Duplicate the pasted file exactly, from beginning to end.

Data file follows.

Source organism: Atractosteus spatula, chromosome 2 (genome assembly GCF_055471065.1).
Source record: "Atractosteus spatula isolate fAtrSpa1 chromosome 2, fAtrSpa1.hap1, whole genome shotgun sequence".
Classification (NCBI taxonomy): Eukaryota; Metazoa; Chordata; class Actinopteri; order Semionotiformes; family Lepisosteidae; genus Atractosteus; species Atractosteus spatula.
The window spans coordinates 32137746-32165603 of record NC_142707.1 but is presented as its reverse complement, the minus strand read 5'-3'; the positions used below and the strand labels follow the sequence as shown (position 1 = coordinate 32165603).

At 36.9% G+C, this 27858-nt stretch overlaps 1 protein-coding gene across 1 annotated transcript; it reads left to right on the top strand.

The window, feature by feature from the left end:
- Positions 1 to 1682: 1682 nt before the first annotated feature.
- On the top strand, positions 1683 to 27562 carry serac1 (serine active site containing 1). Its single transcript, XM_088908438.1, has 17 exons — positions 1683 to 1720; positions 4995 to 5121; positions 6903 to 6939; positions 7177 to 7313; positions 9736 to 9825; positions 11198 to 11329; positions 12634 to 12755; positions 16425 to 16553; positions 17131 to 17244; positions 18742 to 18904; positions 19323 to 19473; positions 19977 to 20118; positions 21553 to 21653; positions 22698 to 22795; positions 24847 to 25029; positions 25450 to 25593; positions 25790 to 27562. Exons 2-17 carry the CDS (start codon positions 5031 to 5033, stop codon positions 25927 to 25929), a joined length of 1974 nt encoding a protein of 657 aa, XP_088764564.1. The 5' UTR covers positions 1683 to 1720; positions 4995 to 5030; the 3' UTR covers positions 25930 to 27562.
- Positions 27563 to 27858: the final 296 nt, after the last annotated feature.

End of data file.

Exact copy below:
Source organism: Atractosteus spatula, chromosome 2 (genome assembly GCF_055471065.1).
Source record: "Atractosteus spatula isolate fAtrSpa1 chromosome 2, fAtrSpa1.hap1, whole genome shotgun sequence".
Classification (NCBI taxonomy): Eukaryota; Metazoa; Chordata; class Actinopteri; order Semionotiformes; family Lepisosteidae; genus Atractosteus; species Atractosteus spatula.
The window spans coordinates 32137746-32165603 of record NC_142707.1 but is presented as its reverse complement, the minus strand read 5'-3'; the positions used below and the strand labels follow the sequence as shown (position 1 = coordinate 32165603).

At 36.9% G+C, this 27858-nt stretch overlaps 1 protein-coding gene across 1 annotated transcript; it reads left to right on the top strand.

The window, feature by feature from the left end:
- Positions 1 to 1682: 1682 nt before the first annotated feature.
- On the top strand, positions 1683 to 27562 carry serac1 (serine active site containing 1). Its single transcript, XM_088908438.1, has 17 exons — positions 1683 to 1720; positions 4995 to 5121; positions 6903 to 6939; positions 7177 to 7313; positions 9736 to 9825; positions 11198 to 11329; positions 12634 to 12755; positions 16425 to 16553; positions 17131 to 17244; positions 18742 to 18904; positions 19323 to 19473; positions 19977 to 20118; positions 21553 to 21653; positions 22698 to 22795; positions 24847 to 25029; positions 25450 to 25593; positions 25790 to 27562. Exons 2-17 carry the CDS (start codon positions 5031 to 5033, stop codon positions 25927 to 25929), a joined length of 1974 nt encoding a protein of 657 aa, XP_088764564.1. The 5' UTR covers positions 1683 to 1720; positions 4995 to 5030; the 3' UTR covers positions 25930 to 27562.
- Positions 27563 to 27858: the final 296 nt, after the last annotated feature.